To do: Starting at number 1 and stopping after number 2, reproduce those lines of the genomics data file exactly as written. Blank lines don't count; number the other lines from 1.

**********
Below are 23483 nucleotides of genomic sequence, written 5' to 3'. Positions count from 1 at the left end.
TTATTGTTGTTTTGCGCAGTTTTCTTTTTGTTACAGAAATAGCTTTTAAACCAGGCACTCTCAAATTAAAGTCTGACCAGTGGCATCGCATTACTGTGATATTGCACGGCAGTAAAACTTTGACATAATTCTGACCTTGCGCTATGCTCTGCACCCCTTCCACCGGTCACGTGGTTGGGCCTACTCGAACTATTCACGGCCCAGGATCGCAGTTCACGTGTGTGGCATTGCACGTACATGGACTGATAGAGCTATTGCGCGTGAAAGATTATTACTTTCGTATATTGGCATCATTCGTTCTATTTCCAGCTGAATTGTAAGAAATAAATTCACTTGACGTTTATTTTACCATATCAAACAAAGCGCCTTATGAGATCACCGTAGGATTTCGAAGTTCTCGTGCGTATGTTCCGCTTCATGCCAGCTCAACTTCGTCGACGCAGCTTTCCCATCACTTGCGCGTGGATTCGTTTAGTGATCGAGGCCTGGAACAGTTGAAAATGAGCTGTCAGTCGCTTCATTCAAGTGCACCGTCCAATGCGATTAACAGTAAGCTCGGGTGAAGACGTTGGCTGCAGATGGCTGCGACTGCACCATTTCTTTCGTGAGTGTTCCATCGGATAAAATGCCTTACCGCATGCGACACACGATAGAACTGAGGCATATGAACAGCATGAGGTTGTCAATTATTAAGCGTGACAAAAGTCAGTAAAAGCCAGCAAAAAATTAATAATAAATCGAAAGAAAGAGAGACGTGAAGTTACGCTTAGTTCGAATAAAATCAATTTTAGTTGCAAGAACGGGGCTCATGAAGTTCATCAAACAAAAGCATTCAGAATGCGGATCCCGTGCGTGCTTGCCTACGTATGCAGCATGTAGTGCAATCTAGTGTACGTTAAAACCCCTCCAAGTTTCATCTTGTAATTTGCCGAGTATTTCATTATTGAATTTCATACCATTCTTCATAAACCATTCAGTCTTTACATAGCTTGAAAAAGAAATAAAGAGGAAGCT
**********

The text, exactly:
Below are 23483 nucleotides of genomic sequence, written 5' to 3'. Positions count from 1 at the left end.
TTATTGTTGTTTTGCGCAGTTTTCTTTTTGTTACAGAAATAGCTTTTAAACCAGGCACTCTCAAATTAAAGTCTGACCAGTGGCATCGCATTACTGTGATATTGCACGGCAGTAAAACTTTGACATAATTCTGACCTTGCGCTATGCTCTGCACCCCTTCCACCGGTCACGTGGTTGGGCCTACTCGAACTATTCACGGCCCAGGATCGCAGTTCACGTGTGTGGCATTGCACGTACATGGACTGATAGAGCTATTGCGCGTGAAAGATTATTACTTTCGTATATTGGCATCATTCGTTCTATTTCCAGCTGAATTGTAAGAAATAAATTCACTTGACGTTTATTTTACCATATCAAACAAAGCGCCTTATGAGATCACCGTAGGATTTCGAAGTTCTCGTGCGTATGTTCCGCTTCATGCCAGCTCAACTTCGTCGACGCAGCTTTCCCATCACTTGCGCGTGGATTCGTTTAGTGATCGAGGCCTGGAACAGTTGAAAATGAGCTGTCAGTCGCTTCATTCAAGTGCACCGTCCAATGCGATTAACAGTAAGCTCGGGTGAAGACGTTGGCTGCAGATGGCTGCGACTGCACCATTTCTTTCGTGAGTGTTCCATCGGATAAAATGCCTTACCGCATGCGACACACGATAGAACTGAGGCATATGAACAGCATGAGGTTGTCAATTATTAAGCGTGACAAAAGTCAGTAAAAGCCAGCAAAAAATTAATAATAAATCGAAAGAAAGAGAGACGTGAAGTTACGCTTAGTTCGAATAAAATCAATTTTAGTTGCAAGAACGGGGCTCATGAAGTTCATCAAACAAAAGCATTCAGAATGCGGATCCCGTGCGTGCTTGCCTACGTATGCAGCATGTAGTGCAATCTAGTGTACGTTAAAACCCCTCCAAGTTTCATCTTGTAATTTGCCGAGTATTTCATTATTGAATTTCATACCATTCTTCATAAACCATTCAGTCTTTACATAGCTTGAAAAAGAAATAAAGAGGAAGCT